a riflescope having a main optical axis extending from an ocular end to an objective end of the riflescope, the main optical axis being configured to be fixedly aligned with a bore line of a shooting device, and an electronic aim-adjustment indicator structured to provide a notification signal to a user, the electronic aim-adjustment indicator comprising a visual element in a reticle of the riflescope, the visual element in the reticle comprising first aim-adjustment indicia on a vertical crosshair of the reticle and second aim-adjustment indicia on a horizontal crosshair of the reticle, in which the first aim-adjustment indicia on the vertical crosshair numerically indicates a number of clicks of an elevation adjustment dial of the riflescope to implement a vertical component of the aiming adjustment, each click corresponding to a preset amount of rotative displacement of the elevation adjustment dial, and in which the first aim-adjustment indicia on the vertical crosshair also includes an indicator of a rotative direction to turn the elevation adjustment dial of the riflescope to implement the vertical component of the aiming adjustment; and
an electronic ballistics calculator running on an electronic device external to the riflescope, the electronic device configured to transmit a ballistics solution signal corresponding to a ballistics solution of a projectile to be fired from the shooting device toward a target, the riflescope configured to receive the ballistics solution signal and to activate the electronic aim-adjustment indicator to provide the notification signal, the notification signal configured to convey a magnitude and a direction of an aiming adjustment corresponding to the ballistics solution signal.
2. The optical sighting system of claim 1, further comprising a digital turret, the digital turret comprising an adjustment dial configured to adjust the main optical axis of the riflescope relative to the bore line of the shooting device, the digital turret configured to transmit an electronic signal corresponding to a rotative position of the adjustment dial relative to a zero point of the adjustment dial.
3. The optical sighting system of claim 2, further comprising a controller configured to receive the electronic signal corresponding to the rotative position of the adjustment dial and to receive the ballistics solution signal, the controller further configured to determine, based on at least the electronic signal corresponding to the rotative position of the adjustment dial and the ballistics solution signal, the magnitude and the direction of the aiming adjustment corresponding to the ballistics solution signal.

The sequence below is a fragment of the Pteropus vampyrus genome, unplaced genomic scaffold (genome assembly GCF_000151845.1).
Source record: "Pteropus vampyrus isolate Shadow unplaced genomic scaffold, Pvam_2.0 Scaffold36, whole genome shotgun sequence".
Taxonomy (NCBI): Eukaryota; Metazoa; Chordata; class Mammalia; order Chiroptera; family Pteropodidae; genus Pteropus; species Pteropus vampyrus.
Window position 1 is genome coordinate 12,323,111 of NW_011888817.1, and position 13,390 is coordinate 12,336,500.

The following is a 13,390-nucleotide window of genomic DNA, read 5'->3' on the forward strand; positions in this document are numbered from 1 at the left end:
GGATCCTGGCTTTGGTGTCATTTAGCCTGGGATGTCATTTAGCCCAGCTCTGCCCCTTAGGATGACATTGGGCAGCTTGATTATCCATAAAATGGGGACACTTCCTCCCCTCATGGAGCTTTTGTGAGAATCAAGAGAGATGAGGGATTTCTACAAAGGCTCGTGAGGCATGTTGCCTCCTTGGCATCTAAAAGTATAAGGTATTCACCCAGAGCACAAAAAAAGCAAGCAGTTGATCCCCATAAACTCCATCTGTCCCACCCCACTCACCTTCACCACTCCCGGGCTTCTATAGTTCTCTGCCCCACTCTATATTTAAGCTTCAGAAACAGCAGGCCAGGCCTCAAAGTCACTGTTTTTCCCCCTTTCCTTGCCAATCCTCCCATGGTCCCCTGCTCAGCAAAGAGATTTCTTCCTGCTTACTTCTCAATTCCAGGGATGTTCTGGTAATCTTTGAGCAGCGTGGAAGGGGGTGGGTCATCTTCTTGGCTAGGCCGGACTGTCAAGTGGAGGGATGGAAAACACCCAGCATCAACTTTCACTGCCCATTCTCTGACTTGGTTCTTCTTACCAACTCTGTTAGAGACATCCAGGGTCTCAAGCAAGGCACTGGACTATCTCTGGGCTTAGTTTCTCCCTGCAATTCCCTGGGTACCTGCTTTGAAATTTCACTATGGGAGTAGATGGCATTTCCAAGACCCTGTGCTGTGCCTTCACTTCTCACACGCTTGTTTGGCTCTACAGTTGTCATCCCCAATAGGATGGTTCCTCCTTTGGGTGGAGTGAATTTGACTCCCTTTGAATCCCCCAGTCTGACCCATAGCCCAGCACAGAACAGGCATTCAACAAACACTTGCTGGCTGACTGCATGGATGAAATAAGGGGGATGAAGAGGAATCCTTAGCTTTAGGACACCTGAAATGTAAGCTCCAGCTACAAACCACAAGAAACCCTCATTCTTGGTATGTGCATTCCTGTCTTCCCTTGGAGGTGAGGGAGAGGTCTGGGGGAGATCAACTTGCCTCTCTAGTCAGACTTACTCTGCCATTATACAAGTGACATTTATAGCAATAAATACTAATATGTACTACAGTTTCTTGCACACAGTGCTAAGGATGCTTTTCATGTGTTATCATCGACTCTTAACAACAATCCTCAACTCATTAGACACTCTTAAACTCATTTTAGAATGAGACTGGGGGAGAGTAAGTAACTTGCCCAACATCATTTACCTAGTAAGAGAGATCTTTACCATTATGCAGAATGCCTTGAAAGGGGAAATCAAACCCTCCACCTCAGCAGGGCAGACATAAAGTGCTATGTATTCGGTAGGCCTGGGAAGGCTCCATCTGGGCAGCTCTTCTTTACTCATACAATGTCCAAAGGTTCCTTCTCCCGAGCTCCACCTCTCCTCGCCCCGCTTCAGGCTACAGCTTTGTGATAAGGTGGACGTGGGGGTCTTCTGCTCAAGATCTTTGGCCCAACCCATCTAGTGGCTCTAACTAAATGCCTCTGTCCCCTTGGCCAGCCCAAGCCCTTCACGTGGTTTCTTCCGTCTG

4. The optical sighting system of claim 1, further comprising a digital turret, the digital turret comprising:
an elevation adjustment dial configured to vertically adjust the main optical axis of the riflescope, in which the digital turret is configured to transmit an electronic signal corresponding to a rotative position of the elevation adjustment dial relative to a zero point of the elevation adjustment dial; and
a windage adjustment dial configured to horizontally adjust the main optical axis of the riflescope, in which the digital turret is configured to transmit an electronic signal corresponding to a rotative position of the windage adjustment dial relative to a zero point of the windage adjustment dial.
5. An optical sighting system comprising:
a riflescope having a main optical axis extending from an ocular end to an objective end of the riflescope, the main optical axis being configured to be fixedly aligned with a bore line of a shooting device, and an electronic aim-adjustment indicator structured to provide a notification signal to a user, the electronic aim-adjustment indicator comprising a visual element in a reticle of the riflescope, the visual element in the reticle comprising first aim-adjustment indicia on a vertical crosshair of the reticle and second aim-adjustment indicia on a horizontal crosshair of the reticle, in which the second aim-adjustment indicia on the horizontal crosshair numerically indicates a number of clicks of a windage adjustment dial of the riflescope to implement a horizontal component of the aiming adjustment, each click corresponding to a preset amount of rotative displacement of the windage adjustment dial, and in which the second aim-adjustment indicia on the horizontal crosshair also includes an indicator of a rotative direction to turn the windage adjustment dial of the riflescope to implement the horizontal component of the aiming adjustment; and